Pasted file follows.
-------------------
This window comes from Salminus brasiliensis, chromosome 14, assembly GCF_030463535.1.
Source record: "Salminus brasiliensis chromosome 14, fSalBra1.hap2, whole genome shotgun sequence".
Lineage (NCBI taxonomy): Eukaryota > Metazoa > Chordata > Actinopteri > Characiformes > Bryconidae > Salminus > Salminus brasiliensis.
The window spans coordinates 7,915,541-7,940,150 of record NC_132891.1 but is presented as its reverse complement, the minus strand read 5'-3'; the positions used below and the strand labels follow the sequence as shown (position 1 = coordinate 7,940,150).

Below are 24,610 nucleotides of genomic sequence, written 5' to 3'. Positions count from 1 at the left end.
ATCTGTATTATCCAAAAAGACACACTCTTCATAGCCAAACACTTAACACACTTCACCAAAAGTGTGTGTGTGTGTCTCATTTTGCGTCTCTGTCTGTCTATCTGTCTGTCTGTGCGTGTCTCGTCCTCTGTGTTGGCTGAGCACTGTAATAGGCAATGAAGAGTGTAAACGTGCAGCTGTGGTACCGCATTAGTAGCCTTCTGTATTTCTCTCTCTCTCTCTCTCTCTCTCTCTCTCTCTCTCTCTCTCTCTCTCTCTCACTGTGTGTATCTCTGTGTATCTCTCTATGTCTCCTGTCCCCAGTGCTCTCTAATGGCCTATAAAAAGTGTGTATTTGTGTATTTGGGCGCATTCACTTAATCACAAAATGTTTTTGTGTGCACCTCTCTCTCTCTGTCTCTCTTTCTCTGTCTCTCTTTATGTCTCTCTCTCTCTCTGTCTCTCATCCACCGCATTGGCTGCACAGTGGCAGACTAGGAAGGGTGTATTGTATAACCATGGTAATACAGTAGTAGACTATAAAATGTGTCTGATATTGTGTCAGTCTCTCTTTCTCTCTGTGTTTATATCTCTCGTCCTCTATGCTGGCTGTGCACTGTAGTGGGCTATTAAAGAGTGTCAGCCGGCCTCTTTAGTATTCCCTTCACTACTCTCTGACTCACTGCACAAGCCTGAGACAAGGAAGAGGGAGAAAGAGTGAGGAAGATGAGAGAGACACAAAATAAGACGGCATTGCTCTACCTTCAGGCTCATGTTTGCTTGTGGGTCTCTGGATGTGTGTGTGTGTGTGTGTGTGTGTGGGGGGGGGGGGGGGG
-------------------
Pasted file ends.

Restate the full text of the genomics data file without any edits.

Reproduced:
This window comes from Salminus brasiliensis, chromosome 14, assembly GCF_030463535.1.
Source record: "Salminus brasiliensis chromosome 14, fSalBra1.hap2, whole genome shotgun sequence".
Lineage (NCBI taxonomy): Eukaryota > Metazoa > Chordata > Actinopteri > Characiformes > Bryconidae > Salminus > Salminus brasiliensis.
The window spans coordinates 7,915,541-7,940,150 of record NC_132891.1 but is presented as its reverse complement, the minus strand read 5'-3'; the positions used below and the strand labels follow the sequence as shown (position 1 = coordinate 7,940,150).

Below are 24,610 nucleotides of genomic sequence, written 5' to 3'. Positions count from 1 at the left end.
ATCTGTATTATCCAAAAAGACACACTCTTCATAGCCAAACACTTAACACACTTCACCAAAAGTGTGTGTGTGTGTCTCATTTTGCGTCTCTGTCTGTCTATCTGTCTGTCTGTGCGTGTCTCGTCCTCTGTGTTGGCTGAGCACTGTAATAGGCAATGAAGAGTGTAAACGTGCAGCTGTGGTACCGCATTAGTAGCCTTCTGTATTTCTCTCTCTCTCTCTCTCTCTCTCTCTCTCTCTCTCTCTCTCTCTCTCTCTCACTGTGTGTATCTCTGTGTATCTCTCTATGTCTCCTGTCCCCAGTGCTCTCTAATGGCCTATAAAAAGTGTGTATTTGTGTATTTGGGCGCATTCACTTAATCACAAAATGTTTTTGTGTGCACCTCTCTCTCTCTGTCTCTCTTTCTCTGTCTCTCTTTATGTCTCTCTCTCTCTCTGTCTCTCATCCACCGCATTGGCTGCACAGTGGCAGACTAGGAAGGGTGTATTGTATAACCATGGTAATACAGTAGTAGACTATAAAATGTGTCTGATATTGTGTCAGTCTCTCTTTCTCTCTGTGTTTATATCTCTCGTCCTCTATGCTGGCTGTGCACTGTAGTGGGCTATTAAAGAGTGTCAGCCGGCCTCTTTAGTATTCCCTTCACTACTCTCTGACTCACTGCACAAGCCTGAGACAAGGAAGAGGGAGAAAGAGTGAGGAAGATGAGAGAGACACAAAATAAGACGGCATTGCTCTACCTTCAGGCTCATGTTTGCTTGTGGGTCTCTGGATGTGTGTGTGTGTGTGTGTGTGTGTGGGGGGGGGGGGGGGG